January 13, 2018

The Advocate's Toolbox

Superheroes and Villians Star in New Middle Grade Fiction

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Heart-pounding suspense, action-packed plotlines, and characters with mind-boggling powers are the hallmarks of these captivating reads that feature masked avengers and caped crusaders facing off against villainous rivals.

Bell, Sophie. Power to the Purple! Bk. 2. illus. by Ethen Beavers. 336p. (The Ultra Violets Series). Penguin/Razorbill. 2013. Tr $12.99. ISBN 9781595146472.

Gr 4-6 –This second installment in the “Ultra Violets” series is a fun adventure starring Iris, Cheri, and Scarlet, best friends who have been transformed into superheroes with powers that include dance expertise and math genius. Readers would benefit from being familiar with the first title in the series, as their origin story isn’t explained clearly at the beginning of this title. Illustrations throughout keep the book from feeling dull and help break up the narrative–at 336 pages it is fairly long for the reading level and age of the intended audience. The text throughout is peppy and youthful, though in some cases the pop-culture references might be out of touch for today’s average 10-to-12-year-olds: Bell refers to the Beastie Boys and Jay Z’s 1999 song, “Hard Knock Life.” Bell has used language in a clever way–occasionally explaining unusual vocabulary words while sometimes misusing or making up words for comedic effect. Keeping their super skills secret, explaining what is taking up so much of their time to their parents, and combating their former best friend and current nemesis Opaline keep the characters busy. Overall, this is a good title for middle grade readers and will have no problem finding its audience.–Liz Zylstra, County of Prince Edward Public Library, Picton, Ontario

Jensen, Marion. Almost Super. 256p. ebook available. HarperCollins. Feb. 2014. Tr $14.99. ISBN 9780062209610.

Gr 4-6 –This superhero story is really about growing up, making choices, and figuring out the world. The Bailey family knows their purpose in life is to fight supervillains like the Johnson family. The Johnson family just happens to think that they are the true superheroes and that the Baileys are the real evil villains. Rafter Bailey cannot wait until the day he gets his superpower. When that day comes, however, the power he gets is less than super and he must learn to live with his disappointment. Although the book is not necessarily laugh-out-loud funny, Jensen employs a clever tongue-in-cheek humor throughout. Readers will identify with the way in which Rafter is treated like a kid instead of a full-fledged member of the superfamily and will enjoy seeing Rafter and his friends outsmart the grown-ups. The short chapters and action packed sequences keep the pages turning. Reluctant readers and fans of the Pixar movie The Incredibles will be excited to find out what happens in the sequel.–Carrie Shaurette, Dwight-Englewood School, Englewood, NJ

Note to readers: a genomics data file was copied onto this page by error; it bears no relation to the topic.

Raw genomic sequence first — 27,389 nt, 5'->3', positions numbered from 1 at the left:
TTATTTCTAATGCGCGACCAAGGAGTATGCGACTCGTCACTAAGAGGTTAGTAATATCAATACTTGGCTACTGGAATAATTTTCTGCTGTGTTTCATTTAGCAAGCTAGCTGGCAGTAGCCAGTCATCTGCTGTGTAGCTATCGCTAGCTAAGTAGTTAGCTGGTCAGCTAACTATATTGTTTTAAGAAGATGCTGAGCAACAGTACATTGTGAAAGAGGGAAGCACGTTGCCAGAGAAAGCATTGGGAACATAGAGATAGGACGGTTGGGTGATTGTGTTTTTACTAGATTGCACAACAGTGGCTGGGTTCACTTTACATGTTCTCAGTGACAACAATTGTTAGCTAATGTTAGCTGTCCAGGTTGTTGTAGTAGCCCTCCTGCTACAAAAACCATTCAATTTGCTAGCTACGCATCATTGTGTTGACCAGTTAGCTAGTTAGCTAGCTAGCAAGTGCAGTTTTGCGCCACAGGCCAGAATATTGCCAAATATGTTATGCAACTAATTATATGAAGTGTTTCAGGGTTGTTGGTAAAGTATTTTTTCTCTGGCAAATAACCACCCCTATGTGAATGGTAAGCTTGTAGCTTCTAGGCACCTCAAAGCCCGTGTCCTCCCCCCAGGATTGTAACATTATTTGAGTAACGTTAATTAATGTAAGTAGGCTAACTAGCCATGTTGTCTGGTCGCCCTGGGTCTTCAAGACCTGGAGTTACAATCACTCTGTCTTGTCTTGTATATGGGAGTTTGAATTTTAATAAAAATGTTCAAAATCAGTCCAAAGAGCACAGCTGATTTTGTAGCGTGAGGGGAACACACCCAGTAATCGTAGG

Kraatz, Jeramey. Villains Rising. Bk. 2. 311p. (The Cloak Society Series). ebook available. HarperCollins. 2013. Tr $16.99. ISBN 9780062095503. LC 2012040343.

Gr 5-8 –The battle for control over Sterling City has ended and the evil Cloak Society has won. Most of the good-guy Rangers of Justice have been trapped in the Gloom, an alternate dimension. The City’s only remaining super-powered protectors are seven teenagers: three young Rangers and four former Cloak members who traded villany for heroism. Struggling to regroup, the teens must learn to work together despite their past differences and rescue the trapped Rangers. Adding to the group’s trust issues are two new superpowered teens who want to join the team but whose true motives are suspect. Kraatz does a good job keeping readers guessing who may betray the heroes. Favorite characters from the first book return including telekinetic Alex, shape-shifter Kirbie, and tech genius Gabe. Kraatz continues to please readers who love comic book action with high-tech gadgets, fierce battles, and characters boasting an inventive arsenal of super abilities. Fans of the first installment will enjoy the continuing adventure and eagerly await the next in the series.–Marybeth Kozikowski, Sachem Public Library, Holbrook, NY